Thankfully, many people have installed an Edelbrock on their IH, so the info on how to make things work right was just a couple of clicks away. The other issue was that IH used a one-size-fits-all throttle linkage for both two- and four-barrel applications, and the improperly adjusted primary bores also weren’t opening fully. Once all that had been squared away, it had tire-smoking power and proper shifting. Problems two and three had been solved.
I set out to get the A/C working again; while re-installing the parts, I found the threads on the condenser buggered up. A new condenser was going to be a little harder to find, but I knew of a website, car-part.com, with listings from wrecking yards across the U.S. I found a condenser at a yard in a small town in Montana, only about an hour off I-90– a road we’d be traveling soon on the way to visit my wife’s relatives in North Dakota. On the return trip we made a little detour to the wrecking yard, where a lot of IHs were scattered about. I climbed through a number of them and scored a lot of hard-to-find parts, including one of two NOS grilles dropped there by the local IH dealer when he closed up shop.
After we got home I installed the condenser and a new drier, and then charged it up. Now I had nice, ice-cold A/C, which was most welcome when temps started climbing. Unfortunately those warmer temps did not agree with the “Edelboil” carb. If it was over 75 degrees outside, idling at a light for more than a few seconds caused it to load up and, occasionally, die completely. On shut-down you could even hear the fuel boiling in the carb. I’d bought this thing for a summer cruiser, and this just wouldn’t do.
I’d been collecting the parts required for an EFI conversion on my Cab Top, but now I decided the Travelall had the greater need. I chose to use Megasquirt to control a GM TBI unit, welded in a O2 sensor bung, mounted the fuel pump, and then ran the wiring. On a shelf at the shop I found a TBI unit with the elusive larger “cop car” injectors, and I rebuilt it. I knew the hardest part involved tuning the warm-up enrichment tables, so on a slow day at the shop I got it all warmed up, swapped the fuel lines and installed the TBI.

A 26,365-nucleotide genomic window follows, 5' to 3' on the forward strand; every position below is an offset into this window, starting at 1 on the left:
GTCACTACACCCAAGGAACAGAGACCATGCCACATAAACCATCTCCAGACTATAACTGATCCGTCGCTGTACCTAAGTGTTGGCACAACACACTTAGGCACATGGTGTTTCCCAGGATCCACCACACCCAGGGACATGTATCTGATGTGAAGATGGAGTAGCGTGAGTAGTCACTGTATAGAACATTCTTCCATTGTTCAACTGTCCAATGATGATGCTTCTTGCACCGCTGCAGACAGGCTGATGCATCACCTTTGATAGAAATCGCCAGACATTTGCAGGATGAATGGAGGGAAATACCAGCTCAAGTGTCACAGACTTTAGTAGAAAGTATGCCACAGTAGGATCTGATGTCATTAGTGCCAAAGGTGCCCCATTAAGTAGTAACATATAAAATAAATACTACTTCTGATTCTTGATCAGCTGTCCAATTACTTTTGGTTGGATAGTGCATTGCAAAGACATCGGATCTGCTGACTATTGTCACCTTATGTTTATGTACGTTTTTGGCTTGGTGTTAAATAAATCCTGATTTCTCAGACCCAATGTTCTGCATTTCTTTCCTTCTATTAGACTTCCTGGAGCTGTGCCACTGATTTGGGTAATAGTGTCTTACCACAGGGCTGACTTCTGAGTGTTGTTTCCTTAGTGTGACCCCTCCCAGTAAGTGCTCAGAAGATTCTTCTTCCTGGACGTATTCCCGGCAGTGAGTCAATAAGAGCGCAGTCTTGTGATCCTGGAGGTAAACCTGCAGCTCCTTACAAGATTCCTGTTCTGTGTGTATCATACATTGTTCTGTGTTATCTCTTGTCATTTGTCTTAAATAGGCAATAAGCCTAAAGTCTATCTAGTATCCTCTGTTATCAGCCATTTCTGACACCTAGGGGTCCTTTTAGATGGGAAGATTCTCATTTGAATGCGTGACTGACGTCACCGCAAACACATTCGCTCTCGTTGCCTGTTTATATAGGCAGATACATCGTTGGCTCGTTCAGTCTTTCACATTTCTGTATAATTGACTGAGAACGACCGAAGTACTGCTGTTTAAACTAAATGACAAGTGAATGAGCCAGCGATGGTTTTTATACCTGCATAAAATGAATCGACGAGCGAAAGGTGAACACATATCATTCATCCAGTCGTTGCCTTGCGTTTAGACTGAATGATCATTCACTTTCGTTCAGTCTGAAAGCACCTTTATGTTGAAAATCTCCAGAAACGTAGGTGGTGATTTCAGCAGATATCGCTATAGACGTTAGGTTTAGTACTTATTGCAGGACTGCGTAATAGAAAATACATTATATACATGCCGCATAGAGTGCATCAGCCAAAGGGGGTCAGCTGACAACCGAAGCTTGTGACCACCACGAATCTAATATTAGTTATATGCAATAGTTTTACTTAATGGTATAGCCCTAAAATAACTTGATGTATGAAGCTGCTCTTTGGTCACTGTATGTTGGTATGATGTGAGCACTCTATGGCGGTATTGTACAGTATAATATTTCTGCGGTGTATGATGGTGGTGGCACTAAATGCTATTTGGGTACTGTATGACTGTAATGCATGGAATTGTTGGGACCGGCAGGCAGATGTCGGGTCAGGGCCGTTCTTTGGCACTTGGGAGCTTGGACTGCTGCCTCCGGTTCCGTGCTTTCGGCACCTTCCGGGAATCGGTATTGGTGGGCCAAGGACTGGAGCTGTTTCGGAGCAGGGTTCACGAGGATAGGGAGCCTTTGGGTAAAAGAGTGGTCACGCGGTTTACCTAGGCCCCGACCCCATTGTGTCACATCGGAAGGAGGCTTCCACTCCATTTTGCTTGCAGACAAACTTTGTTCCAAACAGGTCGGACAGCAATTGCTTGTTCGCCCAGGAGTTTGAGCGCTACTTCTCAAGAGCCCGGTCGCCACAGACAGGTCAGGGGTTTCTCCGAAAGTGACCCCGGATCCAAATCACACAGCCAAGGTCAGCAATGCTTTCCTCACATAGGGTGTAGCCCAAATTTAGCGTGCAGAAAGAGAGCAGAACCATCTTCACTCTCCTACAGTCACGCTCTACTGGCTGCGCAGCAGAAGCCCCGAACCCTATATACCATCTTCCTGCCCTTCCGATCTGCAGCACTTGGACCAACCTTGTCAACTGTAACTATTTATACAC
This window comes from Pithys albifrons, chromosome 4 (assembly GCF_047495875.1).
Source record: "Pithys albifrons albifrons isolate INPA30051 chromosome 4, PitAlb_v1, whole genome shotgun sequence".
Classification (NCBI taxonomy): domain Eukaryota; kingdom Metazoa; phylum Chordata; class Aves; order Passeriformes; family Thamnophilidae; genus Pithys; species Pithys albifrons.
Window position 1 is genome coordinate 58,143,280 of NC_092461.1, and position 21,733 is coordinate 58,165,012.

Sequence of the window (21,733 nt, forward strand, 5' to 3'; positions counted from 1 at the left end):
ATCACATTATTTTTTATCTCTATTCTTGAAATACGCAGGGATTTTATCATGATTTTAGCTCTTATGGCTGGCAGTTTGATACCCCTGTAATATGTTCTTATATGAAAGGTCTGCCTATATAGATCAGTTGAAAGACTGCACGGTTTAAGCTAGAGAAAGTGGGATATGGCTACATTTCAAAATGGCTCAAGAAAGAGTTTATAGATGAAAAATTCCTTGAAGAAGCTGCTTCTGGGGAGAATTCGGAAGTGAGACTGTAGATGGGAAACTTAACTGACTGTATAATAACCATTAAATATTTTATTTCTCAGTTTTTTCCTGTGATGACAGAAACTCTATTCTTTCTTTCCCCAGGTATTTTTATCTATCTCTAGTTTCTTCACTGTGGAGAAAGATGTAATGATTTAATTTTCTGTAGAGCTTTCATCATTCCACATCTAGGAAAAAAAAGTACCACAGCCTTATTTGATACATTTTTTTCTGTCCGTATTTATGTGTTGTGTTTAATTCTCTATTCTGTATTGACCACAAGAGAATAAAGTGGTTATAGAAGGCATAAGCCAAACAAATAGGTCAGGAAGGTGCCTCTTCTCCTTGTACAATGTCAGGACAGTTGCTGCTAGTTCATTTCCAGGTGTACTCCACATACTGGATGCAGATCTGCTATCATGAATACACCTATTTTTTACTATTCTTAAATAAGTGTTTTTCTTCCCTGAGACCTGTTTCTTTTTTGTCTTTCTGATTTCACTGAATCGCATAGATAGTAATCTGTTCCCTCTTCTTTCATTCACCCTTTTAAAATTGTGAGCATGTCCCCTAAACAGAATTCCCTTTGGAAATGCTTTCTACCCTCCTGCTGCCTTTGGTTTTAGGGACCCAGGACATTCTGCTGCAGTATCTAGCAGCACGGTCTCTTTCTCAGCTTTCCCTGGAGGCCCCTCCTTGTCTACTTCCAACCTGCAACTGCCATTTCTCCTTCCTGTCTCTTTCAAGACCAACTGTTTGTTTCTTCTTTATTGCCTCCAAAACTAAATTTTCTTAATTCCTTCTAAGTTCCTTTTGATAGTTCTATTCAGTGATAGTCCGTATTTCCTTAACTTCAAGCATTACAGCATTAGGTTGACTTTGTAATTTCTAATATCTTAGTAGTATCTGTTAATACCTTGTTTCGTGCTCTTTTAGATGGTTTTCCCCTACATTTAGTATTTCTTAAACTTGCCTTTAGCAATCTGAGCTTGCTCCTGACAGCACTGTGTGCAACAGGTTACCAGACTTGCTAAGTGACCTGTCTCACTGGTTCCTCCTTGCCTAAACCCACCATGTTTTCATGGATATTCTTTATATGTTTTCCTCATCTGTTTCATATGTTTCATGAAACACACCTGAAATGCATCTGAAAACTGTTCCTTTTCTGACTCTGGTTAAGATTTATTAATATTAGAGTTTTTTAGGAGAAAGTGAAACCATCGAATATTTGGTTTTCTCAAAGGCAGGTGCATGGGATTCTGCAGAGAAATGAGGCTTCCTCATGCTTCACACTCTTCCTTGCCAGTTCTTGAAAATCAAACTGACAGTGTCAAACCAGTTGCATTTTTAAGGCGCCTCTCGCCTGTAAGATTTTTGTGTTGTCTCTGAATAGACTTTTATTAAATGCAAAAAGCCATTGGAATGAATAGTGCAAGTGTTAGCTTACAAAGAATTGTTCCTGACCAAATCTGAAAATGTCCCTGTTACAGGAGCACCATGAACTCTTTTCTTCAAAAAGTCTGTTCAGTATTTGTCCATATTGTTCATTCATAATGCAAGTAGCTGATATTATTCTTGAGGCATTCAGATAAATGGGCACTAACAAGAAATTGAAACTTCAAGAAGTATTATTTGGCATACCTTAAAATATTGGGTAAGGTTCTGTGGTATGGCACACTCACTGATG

When I went to crank it up it barely ran. A look at the injectors revealed that one of them wasn’t working. I tried swapping the injector wires, but it still wouldn’t squirt any fuel. The engine had already started cooling down, so I went back to the core shelf and found a unit with the standard 350 injectors and swapped them in. Now it fired up easily, and with the Megasquirt’s auto-tune function turned on it quickly found a good idle. I hopped on the freeway and headed home. It didn’t take long until the auto-tune stopped making corrections. Once I got it all dialed in, the fuel injection did cure the warm weather driveablity issues and raised my mpg from 9-10 to 11-12 in normal driving.
With that all squared away, it was time for a little personalizing. First up was giving it a rake. As with Mopar’s torsion-bar cars, it has an adjustable rear anchor. After a couple of minutes with a socket wrench, I had the rake I desired. On eBay I found Per-Lux fog lights, the same kind IH sold in their Neccessories catalog when the wagon was new, and I installed them in the provided front bumper mounts for an even lower look. Some Lucas Tri-bar style headlight “covers” over Hella E-code headlights added a little custom touch while providing higher-quality halogen lighting. From Craigslist came Scout II chrome rallye wheels that were drilled and tapped to take Ford truck center caps. Big (275/60-15) and little (235/70-15) tires completed the look I was going for.
This is the one IH that all the family loves to cruise in. It actually gets more compliments and admiring looks than either of my Scouts. My favorite incident happened one day as I was cruising down the freeway in the slow lane. A new Shelby Mustang came up alongside me; the young lady driving it slowed way down, gave my IH a once-over, and then gave me a thumbs up before she sped off. Also, a surprising number of people, usually female, tell me that their grandfather, uncle or dad had one “just like it.” Unfortunately, the past few summers have been busy, so it hasn’t been on the road for awhile. That explains its sad state in the pictures. In truth, my favorite summer cruiser is now my Marauder, but never fear–the Travelall will ride again!